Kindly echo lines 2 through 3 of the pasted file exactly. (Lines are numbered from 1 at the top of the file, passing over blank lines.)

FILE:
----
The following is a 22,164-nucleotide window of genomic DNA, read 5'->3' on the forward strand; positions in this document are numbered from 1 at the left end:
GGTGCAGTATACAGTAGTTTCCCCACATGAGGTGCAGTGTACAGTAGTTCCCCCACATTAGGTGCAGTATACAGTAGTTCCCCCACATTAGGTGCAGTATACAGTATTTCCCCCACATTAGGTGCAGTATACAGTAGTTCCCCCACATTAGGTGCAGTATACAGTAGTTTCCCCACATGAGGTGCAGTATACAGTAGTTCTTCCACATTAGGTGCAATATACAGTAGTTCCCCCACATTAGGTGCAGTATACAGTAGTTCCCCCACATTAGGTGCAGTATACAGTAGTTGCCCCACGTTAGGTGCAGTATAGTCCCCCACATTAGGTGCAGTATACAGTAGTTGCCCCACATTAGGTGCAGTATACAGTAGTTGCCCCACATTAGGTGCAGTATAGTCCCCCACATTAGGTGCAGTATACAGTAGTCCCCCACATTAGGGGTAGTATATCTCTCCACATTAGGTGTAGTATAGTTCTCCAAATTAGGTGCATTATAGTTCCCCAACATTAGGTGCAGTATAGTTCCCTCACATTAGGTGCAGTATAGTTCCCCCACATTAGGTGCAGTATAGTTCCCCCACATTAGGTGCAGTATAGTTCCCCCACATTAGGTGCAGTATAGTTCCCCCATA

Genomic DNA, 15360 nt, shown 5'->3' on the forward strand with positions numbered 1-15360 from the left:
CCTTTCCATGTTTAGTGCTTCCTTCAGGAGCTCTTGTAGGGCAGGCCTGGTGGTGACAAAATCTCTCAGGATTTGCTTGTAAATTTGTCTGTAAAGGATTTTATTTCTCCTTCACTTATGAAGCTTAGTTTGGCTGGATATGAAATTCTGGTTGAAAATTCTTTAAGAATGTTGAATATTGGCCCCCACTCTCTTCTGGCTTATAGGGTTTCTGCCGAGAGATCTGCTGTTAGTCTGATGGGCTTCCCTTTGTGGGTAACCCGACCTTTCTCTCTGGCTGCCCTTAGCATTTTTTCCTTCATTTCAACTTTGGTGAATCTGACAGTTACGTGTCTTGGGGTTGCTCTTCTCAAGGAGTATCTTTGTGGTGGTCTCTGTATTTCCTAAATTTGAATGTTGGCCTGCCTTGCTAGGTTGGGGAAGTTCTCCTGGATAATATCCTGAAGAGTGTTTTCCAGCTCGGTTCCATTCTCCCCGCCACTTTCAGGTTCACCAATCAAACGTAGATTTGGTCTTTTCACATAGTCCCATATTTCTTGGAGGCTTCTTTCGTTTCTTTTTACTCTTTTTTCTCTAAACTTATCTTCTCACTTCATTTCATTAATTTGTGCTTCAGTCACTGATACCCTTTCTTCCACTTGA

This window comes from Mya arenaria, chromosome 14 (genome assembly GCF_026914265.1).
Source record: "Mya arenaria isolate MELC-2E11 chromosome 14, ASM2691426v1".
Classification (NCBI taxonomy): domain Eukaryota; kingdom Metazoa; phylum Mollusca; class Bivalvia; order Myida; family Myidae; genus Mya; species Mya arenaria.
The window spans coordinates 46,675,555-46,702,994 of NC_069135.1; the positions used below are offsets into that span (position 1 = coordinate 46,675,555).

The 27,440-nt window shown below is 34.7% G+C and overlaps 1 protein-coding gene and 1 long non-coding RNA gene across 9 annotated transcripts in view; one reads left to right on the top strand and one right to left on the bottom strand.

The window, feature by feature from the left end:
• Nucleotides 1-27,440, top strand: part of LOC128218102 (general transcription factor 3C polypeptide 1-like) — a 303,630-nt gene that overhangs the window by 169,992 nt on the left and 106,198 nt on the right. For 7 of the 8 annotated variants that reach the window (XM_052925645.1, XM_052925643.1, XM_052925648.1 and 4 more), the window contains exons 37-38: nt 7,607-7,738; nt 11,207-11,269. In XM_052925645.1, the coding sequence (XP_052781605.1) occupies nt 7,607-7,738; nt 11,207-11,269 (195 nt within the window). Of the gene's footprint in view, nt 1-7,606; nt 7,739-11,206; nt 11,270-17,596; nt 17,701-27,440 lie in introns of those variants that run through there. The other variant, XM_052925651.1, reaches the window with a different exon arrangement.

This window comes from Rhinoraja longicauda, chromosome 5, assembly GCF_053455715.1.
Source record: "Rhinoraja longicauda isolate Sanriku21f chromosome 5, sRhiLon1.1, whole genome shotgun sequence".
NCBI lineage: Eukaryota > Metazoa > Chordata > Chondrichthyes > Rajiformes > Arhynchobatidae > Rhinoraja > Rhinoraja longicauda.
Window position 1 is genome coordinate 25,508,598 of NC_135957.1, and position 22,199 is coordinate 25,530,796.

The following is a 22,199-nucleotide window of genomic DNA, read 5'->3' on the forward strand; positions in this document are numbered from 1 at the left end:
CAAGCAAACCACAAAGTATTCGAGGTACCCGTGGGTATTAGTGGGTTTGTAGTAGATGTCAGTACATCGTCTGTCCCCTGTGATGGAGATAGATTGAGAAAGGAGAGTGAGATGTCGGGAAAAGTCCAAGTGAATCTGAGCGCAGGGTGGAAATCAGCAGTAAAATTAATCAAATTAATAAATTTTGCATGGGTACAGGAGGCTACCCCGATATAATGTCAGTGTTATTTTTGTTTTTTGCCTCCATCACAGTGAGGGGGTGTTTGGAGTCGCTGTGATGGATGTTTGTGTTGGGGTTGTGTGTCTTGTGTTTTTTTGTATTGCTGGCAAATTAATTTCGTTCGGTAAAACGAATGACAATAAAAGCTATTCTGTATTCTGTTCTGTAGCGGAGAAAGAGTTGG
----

GGTGCAGTATACAGTAGTTTCCCCACATGAGGTGCAGTGTACAGTAGTTCCCCCACATTAGGTGCAGTATACAGTAGTTCCCCCACATTAGGTGCAGTATACAGTATTTCCCCCACATTAGGTGCAGTATACAGTAGTTCCCCCACATTAGGTGCAGTATACAGTAGTTTCCCCACATGAGGTGCAGTATACAGTAGTTCTTCCACATTAGGTGCAATATACAGTAGTTCCCCCACATTAGGTGCAGTATACAGTAGTTCCCCCACATTAGGTGCAGTATACAGTAGTTGCCCCACGTTAGGTGCAGTATAGTCCCCCACATTAGGTGCAGTATACAGTAGTTGCCCCACATTAGGTGCAGTATACAGTAGTTGCCCCACATTAGGTGCAGTATAGTCCCCCACATTAGGTGCAGTATACAGTAGTCCCCCACATTAGGGGTAGTATATCTCTCCACATTAGGTGTAGTATAGTTCTCCAAATTAGGTGCATTATAGTTCCCCAACATTAGGTGCAGTATAGTTCCCTCACATTAGGTGCAGTATAGTTCCCCCACATTAGGTGCAGTATAGTTCCCCCACATTAGGTGCAGTATAGTTCCCCCACATTAGGTGCAGTATAGTTCCCCCATA

Genomic DNA, 15360 nt, shown 5'->3' on the forward strand with positions numbered 1-15360 from the left: